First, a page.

‘Guccifer 2.0’ releases hacked DNC docs revealing mega donors, Clinton collusion
DNC Chairwoman Debbie Wasserman-Schultz acknowledged that the party servers were hacked and that opposition research was stolen, but denied that documents of a financial nature were compromised.
On his website, Guccifer 2.0 posted some of the documents allegedly lifted from DNC’s servers, such as a 200-page “opposition research” document on Donald Trump. The hacker also posted documents with names of famous individuals who have made donations to the Democratic Party in the millions of dollars, such as actor Morgan Freeman and hedge fund manager James H. Simmons.
A document titled “2016 GOP presidential candidates” from May 2015 – about a month after Hillary Clinton announced her candidacy – shows the DNC’s strategy to use the mainstream media to stress Clinton’s positives, while feeding reporters information and questions about Republican opponents to paint them in a negative light.
“Reporter Outreach: Working through the DNC and others, we should use background briefings, prep with reporters for interviews with GOP candidates, off-the-record conversations and oppo pitches to help pitch stories with no fingerprints and utilize reporters to drive a message,” the document says.
Instead of laying out strategies to help any given Democratic candidate that might win the nomination, document makes reference to Hillary Clinton in the document as “HRC,” giving credence to speculation that the DNC has been biased towards Clinton throughout the primary.
The same document calls for using targeted attacks on Republican candidates for the expressed purpose of taking the focus off of major questions that surround Hillary Clinton.
“Use specific hits to muddy the waters around ethics, transparency, and campaign finance attacks on HRC,” the document reads.
Among the documents revealed by the hacker was one titled Promises and Proposals – National Security & Foreign Policy, that was allegedly from 2008, during Hillary Clinton’s tenure as Secretary of State. The document lays out the foreign policy goals for the Obama administration’s first term, and does not seem to include any classified information though it is marked “Secret.”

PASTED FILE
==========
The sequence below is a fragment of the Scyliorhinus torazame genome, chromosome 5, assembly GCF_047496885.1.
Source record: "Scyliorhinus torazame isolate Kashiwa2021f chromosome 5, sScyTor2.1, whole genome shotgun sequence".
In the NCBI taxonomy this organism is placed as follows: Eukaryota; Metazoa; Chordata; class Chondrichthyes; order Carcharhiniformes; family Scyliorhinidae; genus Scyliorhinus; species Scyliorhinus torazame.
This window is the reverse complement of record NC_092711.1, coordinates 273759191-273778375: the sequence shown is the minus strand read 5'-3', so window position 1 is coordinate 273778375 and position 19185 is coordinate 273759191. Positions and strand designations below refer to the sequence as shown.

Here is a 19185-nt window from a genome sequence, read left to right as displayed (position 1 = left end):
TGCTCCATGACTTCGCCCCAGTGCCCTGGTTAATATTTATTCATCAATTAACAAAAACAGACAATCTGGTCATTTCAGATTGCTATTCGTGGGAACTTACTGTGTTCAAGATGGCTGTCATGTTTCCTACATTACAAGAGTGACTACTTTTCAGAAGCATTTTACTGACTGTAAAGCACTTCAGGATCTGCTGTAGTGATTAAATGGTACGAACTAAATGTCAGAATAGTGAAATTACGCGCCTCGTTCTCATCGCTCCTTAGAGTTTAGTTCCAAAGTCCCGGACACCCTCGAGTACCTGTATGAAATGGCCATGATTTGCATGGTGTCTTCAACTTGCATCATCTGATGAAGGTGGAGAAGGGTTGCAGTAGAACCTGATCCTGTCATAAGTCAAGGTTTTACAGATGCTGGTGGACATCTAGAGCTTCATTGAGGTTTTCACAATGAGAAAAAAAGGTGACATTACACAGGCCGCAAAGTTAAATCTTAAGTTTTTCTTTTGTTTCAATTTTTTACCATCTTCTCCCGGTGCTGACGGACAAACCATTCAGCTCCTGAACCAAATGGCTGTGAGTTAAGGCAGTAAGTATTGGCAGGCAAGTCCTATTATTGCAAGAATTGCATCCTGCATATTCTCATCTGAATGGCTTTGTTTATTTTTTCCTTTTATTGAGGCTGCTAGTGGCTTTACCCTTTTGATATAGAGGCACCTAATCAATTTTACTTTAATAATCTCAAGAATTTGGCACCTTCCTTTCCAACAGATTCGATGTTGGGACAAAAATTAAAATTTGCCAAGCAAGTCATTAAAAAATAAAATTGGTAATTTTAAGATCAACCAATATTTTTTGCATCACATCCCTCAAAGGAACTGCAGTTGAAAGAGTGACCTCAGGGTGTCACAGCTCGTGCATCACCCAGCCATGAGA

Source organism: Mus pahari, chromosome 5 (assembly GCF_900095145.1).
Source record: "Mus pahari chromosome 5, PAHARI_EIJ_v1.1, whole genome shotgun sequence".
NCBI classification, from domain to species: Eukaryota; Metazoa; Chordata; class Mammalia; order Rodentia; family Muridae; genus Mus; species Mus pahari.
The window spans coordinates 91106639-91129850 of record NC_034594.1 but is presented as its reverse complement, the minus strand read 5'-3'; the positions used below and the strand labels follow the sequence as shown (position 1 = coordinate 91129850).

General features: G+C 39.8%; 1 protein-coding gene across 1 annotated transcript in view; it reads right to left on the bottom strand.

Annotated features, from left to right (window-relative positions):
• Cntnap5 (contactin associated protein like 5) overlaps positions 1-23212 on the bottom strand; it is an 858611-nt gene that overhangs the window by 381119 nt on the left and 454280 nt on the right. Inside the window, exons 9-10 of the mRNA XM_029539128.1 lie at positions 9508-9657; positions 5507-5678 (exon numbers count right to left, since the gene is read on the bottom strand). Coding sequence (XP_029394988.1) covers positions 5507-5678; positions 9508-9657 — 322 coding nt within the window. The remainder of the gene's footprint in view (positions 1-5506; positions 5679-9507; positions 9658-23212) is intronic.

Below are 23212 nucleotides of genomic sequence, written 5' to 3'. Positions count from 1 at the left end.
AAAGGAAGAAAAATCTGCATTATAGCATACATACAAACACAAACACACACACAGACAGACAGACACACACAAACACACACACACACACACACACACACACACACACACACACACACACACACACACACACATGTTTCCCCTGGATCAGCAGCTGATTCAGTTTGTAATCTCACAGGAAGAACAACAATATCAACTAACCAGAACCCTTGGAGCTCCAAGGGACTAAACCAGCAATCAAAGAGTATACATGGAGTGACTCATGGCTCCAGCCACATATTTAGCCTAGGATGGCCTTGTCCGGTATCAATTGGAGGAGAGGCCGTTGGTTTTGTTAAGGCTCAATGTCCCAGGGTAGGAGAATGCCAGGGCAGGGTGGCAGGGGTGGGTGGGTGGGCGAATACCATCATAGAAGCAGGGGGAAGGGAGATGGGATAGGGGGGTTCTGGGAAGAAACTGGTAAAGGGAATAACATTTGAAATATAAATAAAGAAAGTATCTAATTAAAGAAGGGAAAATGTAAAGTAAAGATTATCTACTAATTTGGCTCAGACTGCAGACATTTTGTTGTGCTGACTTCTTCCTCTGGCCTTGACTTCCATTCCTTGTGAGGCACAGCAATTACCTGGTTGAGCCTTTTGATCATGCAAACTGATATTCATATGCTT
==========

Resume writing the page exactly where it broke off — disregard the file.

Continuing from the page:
Guccifer 2.0 said that he sent the bulk of the documents he obtained to WikiLeaks, whose founder Julian Assange said that the organization had received enough information about Clinton to indict her.
“We’ve accumulated a lot of material about Hillary Clinton,” Assange said. “We could proceed to an indictment.”
The hack was initially reported to be the work of the Russian government agencies on Tuesday by CrowdStrike, the cybersecurity firm hired by the DNC to investigate the data breach. Though Guccifer 2.0 insists that he worked alone, the company has stuck to its original story, and suggested that the hacker’s posting may be part of a “Russian disinformation campaign.”
“We are exploring the documents’ authenticity and origin,” CrowdStrike co-founder and chief technology officer Dmitri Alperovitch told The Washington Post. “Regardless, these claims do nothing to lessen our findings relating to the Russian government’s involvement, portions of which we have documented for the public and the greater security community.”
Alperovitch is also a senior fellow at the Atlantic Council’s Cyber Statecraft Initiative.
In response to his work being attributed to a sophisticated government agency, Guccifer 2.0 wrote: “I’m very pleased the company appreciated my skills so highly))) But in fact, it was easy, very easy.”
The hacker’s moniker is a reference to the original Guccifer, a Romanian national named Marcel Lahel who hacked top US government officials and claims to have accessed Hillary Clinton’s private email server. Lahel was extradited to the United States earlier this year and is currently awaiting prosecution for his cyber-intrusions.
“Guccifer may have been the first one who penetrated Hillary Clinton’s and other Democrats’ mail servers,” Guccifer 2.0 wrote. “But he certainly wasn’t the last. No wonder any other hacker could easily get access to the DNC’s servers.”